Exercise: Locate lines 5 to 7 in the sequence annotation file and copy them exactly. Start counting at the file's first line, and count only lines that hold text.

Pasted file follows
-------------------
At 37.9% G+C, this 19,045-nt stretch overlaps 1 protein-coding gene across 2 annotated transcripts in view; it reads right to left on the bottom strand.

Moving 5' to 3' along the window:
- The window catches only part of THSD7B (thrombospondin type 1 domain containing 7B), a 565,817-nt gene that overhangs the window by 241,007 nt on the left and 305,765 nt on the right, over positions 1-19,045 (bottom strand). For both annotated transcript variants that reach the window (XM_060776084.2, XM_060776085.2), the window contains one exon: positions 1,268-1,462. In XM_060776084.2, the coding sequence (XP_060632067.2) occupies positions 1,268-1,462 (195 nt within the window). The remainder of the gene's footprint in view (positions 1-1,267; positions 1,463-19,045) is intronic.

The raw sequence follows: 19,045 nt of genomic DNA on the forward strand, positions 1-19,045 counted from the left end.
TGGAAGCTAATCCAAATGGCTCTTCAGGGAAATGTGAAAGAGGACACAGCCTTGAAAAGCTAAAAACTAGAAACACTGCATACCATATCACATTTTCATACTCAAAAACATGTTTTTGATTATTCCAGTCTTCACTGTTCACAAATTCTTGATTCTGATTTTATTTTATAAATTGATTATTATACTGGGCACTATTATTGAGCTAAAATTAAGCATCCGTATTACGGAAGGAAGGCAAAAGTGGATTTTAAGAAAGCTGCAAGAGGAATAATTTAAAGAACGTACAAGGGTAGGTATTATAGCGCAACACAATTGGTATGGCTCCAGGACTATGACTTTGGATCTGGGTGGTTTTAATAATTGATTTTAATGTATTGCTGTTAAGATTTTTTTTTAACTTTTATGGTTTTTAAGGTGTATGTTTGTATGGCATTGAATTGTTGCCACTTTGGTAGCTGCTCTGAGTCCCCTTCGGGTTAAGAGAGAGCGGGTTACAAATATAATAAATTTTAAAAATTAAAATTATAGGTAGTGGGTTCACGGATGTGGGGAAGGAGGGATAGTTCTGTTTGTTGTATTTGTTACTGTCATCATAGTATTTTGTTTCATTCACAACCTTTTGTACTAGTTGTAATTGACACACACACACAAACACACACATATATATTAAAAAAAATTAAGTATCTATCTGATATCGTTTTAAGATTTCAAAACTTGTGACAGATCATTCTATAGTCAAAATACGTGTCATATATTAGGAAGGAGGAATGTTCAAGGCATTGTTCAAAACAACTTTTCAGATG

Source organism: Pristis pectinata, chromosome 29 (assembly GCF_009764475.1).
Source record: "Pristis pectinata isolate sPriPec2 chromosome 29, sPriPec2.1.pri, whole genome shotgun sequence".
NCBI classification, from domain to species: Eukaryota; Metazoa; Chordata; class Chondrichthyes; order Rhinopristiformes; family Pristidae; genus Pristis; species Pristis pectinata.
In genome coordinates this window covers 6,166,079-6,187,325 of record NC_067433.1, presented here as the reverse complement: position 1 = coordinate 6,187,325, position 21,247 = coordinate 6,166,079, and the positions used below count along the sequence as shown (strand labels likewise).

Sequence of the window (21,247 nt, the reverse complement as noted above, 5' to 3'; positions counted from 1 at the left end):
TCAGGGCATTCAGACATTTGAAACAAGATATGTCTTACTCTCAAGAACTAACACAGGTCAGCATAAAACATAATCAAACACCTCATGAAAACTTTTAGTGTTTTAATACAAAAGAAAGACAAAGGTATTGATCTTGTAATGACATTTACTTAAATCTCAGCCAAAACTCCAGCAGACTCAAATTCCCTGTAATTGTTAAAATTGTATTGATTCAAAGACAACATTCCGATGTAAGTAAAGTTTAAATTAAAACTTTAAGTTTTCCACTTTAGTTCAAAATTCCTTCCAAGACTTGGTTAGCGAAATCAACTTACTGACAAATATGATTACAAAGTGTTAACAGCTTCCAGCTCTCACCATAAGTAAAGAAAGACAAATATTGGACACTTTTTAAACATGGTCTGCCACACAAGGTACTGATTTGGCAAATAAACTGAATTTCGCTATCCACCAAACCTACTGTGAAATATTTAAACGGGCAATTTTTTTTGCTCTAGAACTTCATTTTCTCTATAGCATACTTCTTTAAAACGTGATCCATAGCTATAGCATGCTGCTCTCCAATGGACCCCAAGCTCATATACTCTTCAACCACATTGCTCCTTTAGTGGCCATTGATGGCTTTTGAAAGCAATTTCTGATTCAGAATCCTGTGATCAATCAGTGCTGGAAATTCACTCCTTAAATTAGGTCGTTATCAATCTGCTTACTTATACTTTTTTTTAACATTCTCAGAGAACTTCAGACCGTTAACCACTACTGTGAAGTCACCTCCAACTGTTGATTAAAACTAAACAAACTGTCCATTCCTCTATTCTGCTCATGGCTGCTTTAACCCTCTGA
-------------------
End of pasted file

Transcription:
TGGAAGCTAATCCAAATGGCTCTTCAGGGAAATGTGAAAGAGGACACAGCCTTGAAAAGCTAAAAACTAGAAACACTGCATACCATATCACATTTTCATACTCAAAAACATGTTTTTGATTATTCCAGTCTTCACTGTTCACAAATTCTTGATTCTGATTTTATTTTATAAATTGATTATTATACTGGGCACTATTATTGAGCTAAAATTAAGCATCCGTATTACGGAAGGAAGGCAAAAGTGGATTTTAAGAAAGCTGCAAGAGGAATAATTTAAAGAACGTACAAGGGTAGGTATTATAGCGCAACACAATTGGTATGGCTCCAGGACTATGACTTTGGATCTGGGTGGTTTTAATAATTGATTTTAATGTATTGCTGTTAAGATTTTTTTTTAACTTTTATGGTTTTTAAGGTGTATGTTTGTATGGCATTGAATTGTTGCCACTTTGGTAGCTGCTCTGAGTCCCCTTCGGGTTAAGAGAGAGCGGGTTACAAATATAATAAATTTTAAAAATTAAAATTATAGGTAGTGGGTTCACGGATGTGGGGAAGGAGGGATAGTTCTGTTTGTTGTATTTGTTACTGTCATCATAGTATTTTGTTTCATTCACAACCTTTTGTACTAGTTGTAATTGACACACACACACAAACACACACATATATATTAAAAAAAATTAAGTATCTATCTGATATCGTTTTAAGATTTCAAAACTTGTGACAGATCATTCTATAGTCAAAATACGTGTCATATATTAGGAAGGAGGAATGTTCAAGGCATTGTTCAAAACAACTTTTCAGATG

Source organism: Pristis pectinata, chromosome 29 (assembly GCF_009764475.1).
Source record: "Pristis pectinata isolate sPriPec2 chromosome 29, sPriPec2.1.pri, whole genome shotgun sequence".